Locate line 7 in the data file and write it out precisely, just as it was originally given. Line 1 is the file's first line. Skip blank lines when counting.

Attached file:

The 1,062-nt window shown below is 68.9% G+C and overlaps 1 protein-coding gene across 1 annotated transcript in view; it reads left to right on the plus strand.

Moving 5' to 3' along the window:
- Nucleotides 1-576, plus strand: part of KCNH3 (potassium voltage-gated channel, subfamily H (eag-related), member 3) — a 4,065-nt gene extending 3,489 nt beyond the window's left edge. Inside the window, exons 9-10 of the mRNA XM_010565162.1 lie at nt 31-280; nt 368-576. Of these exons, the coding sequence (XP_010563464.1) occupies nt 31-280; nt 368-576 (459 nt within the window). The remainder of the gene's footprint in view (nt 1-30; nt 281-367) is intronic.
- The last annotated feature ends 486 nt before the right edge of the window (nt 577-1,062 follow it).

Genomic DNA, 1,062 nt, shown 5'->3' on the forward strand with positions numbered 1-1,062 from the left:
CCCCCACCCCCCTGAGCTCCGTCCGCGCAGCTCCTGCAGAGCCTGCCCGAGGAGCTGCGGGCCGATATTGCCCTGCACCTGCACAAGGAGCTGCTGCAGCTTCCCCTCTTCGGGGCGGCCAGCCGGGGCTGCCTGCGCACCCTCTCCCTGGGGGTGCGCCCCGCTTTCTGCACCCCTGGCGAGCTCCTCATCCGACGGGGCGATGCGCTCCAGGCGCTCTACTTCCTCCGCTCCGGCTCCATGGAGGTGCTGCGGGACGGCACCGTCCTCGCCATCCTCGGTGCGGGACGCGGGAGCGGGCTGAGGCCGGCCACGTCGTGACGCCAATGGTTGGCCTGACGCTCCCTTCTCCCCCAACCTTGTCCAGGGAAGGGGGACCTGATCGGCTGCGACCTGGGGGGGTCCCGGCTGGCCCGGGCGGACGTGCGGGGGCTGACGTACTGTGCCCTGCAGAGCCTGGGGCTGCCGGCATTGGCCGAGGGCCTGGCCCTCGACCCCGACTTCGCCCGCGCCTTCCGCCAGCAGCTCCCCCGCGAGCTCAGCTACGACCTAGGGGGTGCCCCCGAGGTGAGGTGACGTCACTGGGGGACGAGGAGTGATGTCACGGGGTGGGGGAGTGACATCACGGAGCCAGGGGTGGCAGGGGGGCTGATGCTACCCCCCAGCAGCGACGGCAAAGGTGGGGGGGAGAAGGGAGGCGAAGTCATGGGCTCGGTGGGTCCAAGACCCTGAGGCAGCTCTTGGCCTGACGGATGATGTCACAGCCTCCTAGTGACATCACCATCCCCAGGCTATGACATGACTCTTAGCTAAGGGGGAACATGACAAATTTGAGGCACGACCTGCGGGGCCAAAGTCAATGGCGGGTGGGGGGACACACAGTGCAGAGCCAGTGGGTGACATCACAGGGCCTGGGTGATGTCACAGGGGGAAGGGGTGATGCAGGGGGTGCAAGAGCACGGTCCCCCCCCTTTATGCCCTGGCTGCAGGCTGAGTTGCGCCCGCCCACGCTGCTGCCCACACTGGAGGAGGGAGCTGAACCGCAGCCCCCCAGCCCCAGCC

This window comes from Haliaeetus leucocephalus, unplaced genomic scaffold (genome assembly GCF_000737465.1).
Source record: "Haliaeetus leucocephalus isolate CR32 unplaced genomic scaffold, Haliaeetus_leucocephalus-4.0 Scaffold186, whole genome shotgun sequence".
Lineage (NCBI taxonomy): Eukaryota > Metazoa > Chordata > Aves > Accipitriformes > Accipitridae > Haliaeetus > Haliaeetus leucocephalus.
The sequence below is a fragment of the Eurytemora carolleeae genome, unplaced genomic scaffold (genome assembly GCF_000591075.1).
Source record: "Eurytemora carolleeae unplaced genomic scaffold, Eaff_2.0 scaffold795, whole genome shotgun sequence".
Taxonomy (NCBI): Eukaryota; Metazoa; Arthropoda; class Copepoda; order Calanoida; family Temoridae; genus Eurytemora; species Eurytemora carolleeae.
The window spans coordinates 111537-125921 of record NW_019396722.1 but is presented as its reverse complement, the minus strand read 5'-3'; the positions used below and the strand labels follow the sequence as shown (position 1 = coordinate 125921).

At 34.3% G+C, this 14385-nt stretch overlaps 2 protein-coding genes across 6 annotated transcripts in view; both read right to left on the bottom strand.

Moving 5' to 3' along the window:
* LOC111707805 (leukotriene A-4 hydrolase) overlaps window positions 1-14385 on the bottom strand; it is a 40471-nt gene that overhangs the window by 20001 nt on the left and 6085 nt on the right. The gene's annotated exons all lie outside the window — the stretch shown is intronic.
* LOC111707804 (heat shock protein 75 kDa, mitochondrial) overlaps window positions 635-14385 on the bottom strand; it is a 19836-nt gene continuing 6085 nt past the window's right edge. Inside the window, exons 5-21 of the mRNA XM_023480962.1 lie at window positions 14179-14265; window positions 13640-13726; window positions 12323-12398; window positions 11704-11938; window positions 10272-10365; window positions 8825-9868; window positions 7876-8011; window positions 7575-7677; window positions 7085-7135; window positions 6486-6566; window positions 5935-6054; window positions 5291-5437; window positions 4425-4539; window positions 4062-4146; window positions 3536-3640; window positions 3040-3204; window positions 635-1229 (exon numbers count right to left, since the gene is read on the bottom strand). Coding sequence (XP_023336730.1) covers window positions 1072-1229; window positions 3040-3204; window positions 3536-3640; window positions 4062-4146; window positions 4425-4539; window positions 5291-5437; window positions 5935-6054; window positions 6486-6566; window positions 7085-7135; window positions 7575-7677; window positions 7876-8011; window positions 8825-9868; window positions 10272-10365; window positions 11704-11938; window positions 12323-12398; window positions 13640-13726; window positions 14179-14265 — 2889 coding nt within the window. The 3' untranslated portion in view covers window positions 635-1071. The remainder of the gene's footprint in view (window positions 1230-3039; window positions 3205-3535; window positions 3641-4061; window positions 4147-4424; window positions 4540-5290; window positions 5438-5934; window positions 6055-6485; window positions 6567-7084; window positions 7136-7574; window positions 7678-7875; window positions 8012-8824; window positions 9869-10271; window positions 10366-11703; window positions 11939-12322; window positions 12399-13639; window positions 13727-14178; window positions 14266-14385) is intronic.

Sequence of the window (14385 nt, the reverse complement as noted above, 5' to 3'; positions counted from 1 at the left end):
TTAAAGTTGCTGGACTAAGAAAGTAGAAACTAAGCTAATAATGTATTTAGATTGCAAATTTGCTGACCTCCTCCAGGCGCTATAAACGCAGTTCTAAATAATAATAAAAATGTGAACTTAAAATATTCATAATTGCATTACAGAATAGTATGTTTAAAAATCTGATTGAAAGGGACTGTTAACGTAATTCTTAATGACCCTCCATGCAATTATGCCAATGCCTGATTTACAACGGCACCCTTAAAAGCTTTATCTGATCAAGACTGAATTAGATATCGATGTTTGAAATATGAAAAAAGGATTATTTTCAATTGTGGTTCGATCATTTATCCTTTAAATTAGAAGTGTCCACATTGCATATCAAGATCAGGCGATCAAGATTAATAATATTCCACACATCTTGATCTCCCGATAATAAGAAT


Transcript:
This window comes from Haliaeetus leucocephalus, unplaced genomic scaffold (genome assembly GCF_000737465.1).